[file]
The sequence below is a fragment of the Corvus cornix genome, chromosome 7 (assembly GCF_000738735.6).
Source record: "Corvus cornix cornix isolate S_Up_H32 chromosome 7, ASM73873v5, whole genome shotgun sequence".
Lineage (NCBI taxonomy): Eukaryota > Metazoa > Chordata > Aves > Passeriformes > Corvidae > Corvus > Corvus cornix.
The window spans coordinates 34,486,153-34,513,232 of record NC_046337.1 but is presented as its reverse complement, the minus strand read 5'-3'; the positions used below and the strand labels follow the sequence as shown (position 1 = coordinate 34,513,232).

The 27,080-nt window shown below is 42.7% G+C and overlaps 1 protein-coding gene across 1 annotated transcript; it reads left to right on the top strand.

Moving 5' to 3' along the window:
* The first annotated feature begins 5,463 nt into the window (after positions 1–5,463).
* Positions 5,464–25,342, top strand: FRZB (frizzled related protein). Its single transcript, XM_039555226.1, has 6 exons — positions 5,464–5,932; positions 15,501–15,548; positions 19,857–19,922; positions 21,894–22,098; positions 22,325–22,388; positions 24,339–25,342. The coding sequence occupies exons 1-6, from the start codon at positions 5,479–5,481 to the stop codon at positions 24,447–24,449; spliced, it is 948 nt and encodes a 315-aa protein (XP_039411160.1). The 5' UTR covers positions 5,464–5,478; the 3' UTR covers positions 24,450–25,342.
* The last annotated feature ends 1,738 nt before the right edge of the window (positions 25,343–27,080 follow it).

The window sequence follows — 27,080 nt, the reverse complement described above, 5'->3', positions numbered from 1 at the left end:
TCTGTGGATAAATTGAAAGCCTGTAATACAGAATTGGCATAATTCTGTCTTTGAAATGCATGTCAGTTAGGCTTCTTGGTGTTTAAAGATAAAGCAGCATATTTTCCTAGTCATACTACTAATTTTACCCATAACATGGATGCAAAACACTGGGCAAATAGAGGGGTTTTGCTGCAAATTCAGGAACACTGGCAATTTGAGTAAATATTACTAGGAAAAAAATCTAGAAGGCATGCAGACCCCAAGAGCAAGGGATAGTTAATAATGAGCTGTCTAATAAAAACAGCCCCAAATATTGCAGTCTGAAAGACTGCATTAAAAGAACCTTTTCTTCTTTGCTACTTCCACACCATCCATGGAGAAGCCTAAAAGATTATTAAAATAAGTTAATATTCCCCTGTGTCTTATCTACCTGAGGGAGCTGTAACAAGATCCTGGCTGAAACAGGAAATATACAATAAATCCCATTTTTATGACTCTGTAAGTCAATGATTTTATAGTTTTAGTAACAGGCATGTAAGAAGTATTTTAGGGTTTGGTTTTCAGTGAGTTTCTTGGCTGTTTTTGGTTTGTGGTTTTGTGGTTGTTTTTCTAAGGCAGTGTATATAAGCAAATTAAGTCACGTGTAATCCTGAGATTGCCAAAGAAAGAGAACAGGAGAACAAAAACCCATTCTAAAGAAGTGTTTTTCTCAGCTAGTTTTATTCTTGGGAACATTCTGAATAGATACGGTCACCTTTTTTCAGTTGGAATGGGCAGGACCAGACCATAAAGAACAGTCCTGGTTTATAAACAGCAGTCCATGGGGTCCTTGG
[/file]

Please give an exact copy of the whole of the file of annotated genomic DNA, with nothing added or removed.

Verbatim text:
The sequence below is a fragment of the Corvus cornix genome, chromosome 7 (assembly GCF_000738735.6).
Source record: "Corvus cornix cornix isolate S_Up_H32 chromosome 7, ASM73873v5, whole genome shotgun sequence".
Lineage (NCBI taxonomy): Eukaryota > Metazoa > Chordata > Aves > Passeriformes > Corvidae > Corvus > Corvus cornix.
The window spans coordinates 34,486,153-34,513,232 of record NC_046337.1 but is presented as its reverse complement, the minus strand read 5'-3'; the positions used below and the strand labels follow the sequence as shown (position 1 = coordinate 34,513,232).

The 27,080-nt window shown below is 42.7% G+C and overlaps 1 protein-coding gene across 1 annotated transcript; it reads left to right on the top strand.

Moving 5' to 3' along the window:
* The first annotated feature begins 5,463 nt into the window (after positions 1–5,463).
* Positions 5,464–25,342, top strand: FRZB (frizzled related protein). Its single transcript, XM_039555226.1, has 6 exons — positions 5,464–5,932; positions 15,501–15,548; positions 19,857–19,922; positions 21,894–22,098; positions 22,325–22,388; positions 24,339–25,342. The coding sequence occupies exons 1-6, from the start codon at positions 5,479–5,481 to the stop codon at positions 24,447–24,449; spliced, it is 948 nt and encodes a 315-aa protein (XP_039411160.1). The 5' UTR covers positions 5,464–5,478; the 3' UTR covers positions 24,450–25,342.
* The last annotated feature ends 1,738 nt before the right edge of the window (positions 25,343–27,080 follow it).

The window sequence follows — 27,080 nt, the reverse complement described above, 5'->3', positions numbered from 1 at the left end:
TCTGTGGATAAATTGAAAGCCTGTAATACAGAATTGGCATAATTCTGTCTTTGAAATGCATGTCAGTTAGGCTTCTTGGTGTTTAAAGATAAAGCAGCATATTTTCCTAGTCATACTACTAATTTTACCCATAACATGGATGCAAAACACTGGGCAAATAGAGGGGTTTTGCTGCAAATTCAGGAACACTGGCAATTTGAGTAAATATTACTAGGAAAAAAATCTAGAAGGCATGCAGACCCCAAGAGCAAGGGATAGTTAATAATGAGCTGTCTAATAAAAACAGCCCCAAATATTGCAGTCTGAAAGACTGCATTAAAAGAACCTTTTCTTCTTTGCTACTTCCACACCATCCATGGAGAAGCCTAAAAGATTATTAAAATAAGTTAATATTCCCCTGTGTCTTATCTACCTGAGGGAGCTGTAACAAGATCCTGGCTGAAACAGGAAATATACAATAAATCCCATTTTTATGACTCTGTAAGTCAATGATTTTATAGTTTTAGTAACAGGCATGTAAGAAGTATTTTAGGGTTTGGTTTTCAGTGAGTTTCTTGGCTGTTTTTGGTTTGTGGTTTTGTGGTTGTTTTTCTAAGGCAGTGTATATAAGCAAATTAAGTCACGTGTAATCCTGAGATTGCCAAAGAAAGAGAACAGGAGAACAAAAACCCATTCTAAAGAAGTGTTTTTCTCAGCTAGTTTTATTCTTGGGAACATTCTGAATAGATACGGTCACCTTTTTTCAGTTGGAATGGGCAGGACCAGACCATAAAGAACAGTCCTGGTTTATAAACAGCAGTCCATGGGGTCCTTGG